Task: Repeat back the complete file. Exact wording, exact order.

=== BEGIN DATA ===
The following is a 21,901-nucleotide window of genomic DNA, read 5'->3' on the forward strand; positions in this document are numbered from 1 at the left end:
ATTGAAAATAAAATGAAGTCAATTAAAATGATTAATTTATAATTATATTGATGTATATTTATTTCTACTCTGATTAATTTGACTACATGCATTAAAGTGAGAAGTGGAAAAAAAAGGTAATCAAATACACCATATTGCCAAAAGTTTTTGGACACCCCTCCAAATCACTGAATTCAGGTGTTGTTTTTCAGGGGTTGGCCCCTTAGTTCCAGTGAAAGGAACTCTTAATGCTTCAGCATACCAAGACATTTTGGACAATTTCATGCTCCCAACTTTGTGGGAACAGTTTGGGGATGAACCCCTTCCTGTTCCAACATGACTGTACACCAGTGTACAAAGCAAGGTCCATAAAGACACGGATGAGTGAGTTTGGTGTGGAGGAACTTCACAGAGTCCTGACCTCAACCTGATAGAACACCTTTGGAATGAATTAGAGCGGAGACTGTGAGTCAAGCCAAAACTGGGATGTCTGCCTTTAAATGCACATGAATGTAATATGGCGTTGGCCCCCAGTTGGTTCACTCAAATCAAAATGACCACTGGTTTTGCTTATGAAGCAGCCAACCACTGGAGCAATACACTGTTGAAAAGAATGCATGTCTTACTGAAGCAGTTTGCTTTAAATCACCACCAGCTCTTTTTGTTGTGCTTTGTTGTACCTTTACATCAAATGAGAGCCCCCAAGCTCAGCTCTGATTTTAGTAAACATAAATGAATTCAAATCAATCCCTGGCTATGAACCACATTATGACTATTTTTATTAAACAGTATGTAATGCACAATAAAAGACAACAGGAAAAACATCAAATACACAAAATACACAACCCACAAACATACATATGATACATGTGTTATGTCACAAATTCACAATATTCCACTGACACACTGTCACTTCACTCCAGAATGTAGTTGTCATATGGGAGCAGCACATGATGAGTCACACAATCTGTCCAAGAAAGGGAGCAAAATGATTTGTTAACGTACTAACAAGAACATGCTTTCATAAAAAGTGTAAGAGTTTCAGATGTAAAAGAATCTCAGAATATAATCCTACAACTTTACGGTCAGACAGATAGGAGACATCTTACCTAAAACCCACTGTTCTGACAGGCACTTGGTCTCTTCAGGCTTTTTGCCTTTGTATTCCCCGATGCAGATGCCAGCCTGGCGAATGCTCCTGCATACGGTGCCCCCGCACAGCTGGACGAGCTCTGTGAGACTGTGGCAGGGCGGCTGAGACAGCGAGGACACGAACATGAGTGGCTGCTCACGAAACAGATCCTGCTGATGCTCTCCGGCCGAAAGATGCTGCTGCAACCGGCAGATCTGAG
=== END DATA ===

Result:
The following is a 21,901-nucleotide window of genomic DNA, read 5'->3' on the forward strand; positions in this document are numbered from 1 at the left end:
ATTGAAAATAAAATGAAGTCAATTAAAATGATTAATTTATAATTATATTGATGTATATTTATTTCTACTCTGATTAATTTGACTACATGCATTAAAGTGAGAAGTGGAAAAAAAAGGTAATCAAATACACCATATTGCCAAAAGTTTTTGGACACCCCTCCAAATCACTGAATTCAGGTGTTGTTTTTCAGGGGTTGGCCCCTTAGTTCCAGTGAAAGGAACTCTTAATGCTTCAGCATACCAAGACATTTTGGACAATTTCATGCTCCCAACTTTGTGGGAACAGTTTGGGGATGAACCCCTTCCTGTTCCAACATGACTGTACACCAGTGTACAAAGCAAGGTCCATAAAGACACGGATGAGTGAGTTTGGTGTGGAGGAACTTCACAGAGTCCTGACCTCAACCTGATAGAACACCTTTGGAATGAATTAGAGCGGAGACTGTGAGTCAAGCCAAAACTGGGATGTCTGCCTTTAAATGCACATGAATGTAATATGGCGTTGGCCCCCAGTTGGTTCACTCAAATCAAAATGACCACTGGTTTTGCTTATGAAGCAGCCAACCACTGGAGCAATACACTGTTGAAAAGAATGCATGTCTTACTGAAGCAGTTTGCTTTAAATCACCACCAGCTCTTTTTGTTGTGCTTTGTTGTACCTTTACATCAAATGAGAGCCCCCAAGCTCAGCTCTGATTTTAGTAAACATAAATGAATTCAAATCAATCCCTGGCTATGAACCACATTATGACTATTTTTATTAAACAGTATGTAATGCACAATAAAAGACAACAGGAAAAACATCAAATACACAAAATACACAACCCACAAACATACATATGATACATGTGTTATGTCACAAATTCACAATATTCCACTGACACACTGTCACTTCACTCCAGAATGTAGTTGTCATATGGGAGCAGCACATGATGAGTCACACAATCTGTCCAAGAAAGGGAGCAAAATGATTTGTTAACGTACTAACAAGAACATGCTTTCATAAAAAGTGTAAGAGTTTCAGATGTAAAAGAATCTCAGAATATAATCCTACAACTTTACGGTCAGACAGATAGGAGACATCTTACCTAAAACCCACTGTTCTGACAGGCACTTGGTCTCTTCAGGCTTTTTGCCTTTGTATTCCCCGATGCAGATGCCAGCCTGGCGAATGCTCCTGCATACGGTGCCCCCGCACAGCTGGACGAGCTCTGTGAGACTGTGGCAGGGCGGCTGAGACAGCGAGGACACGAACATGAGTGGCTGCTCACGAAACAGATCCTGCTGATGCTCTCCGGCCGAAAGATGCTGCTGCAACCGGCAGATCTGAG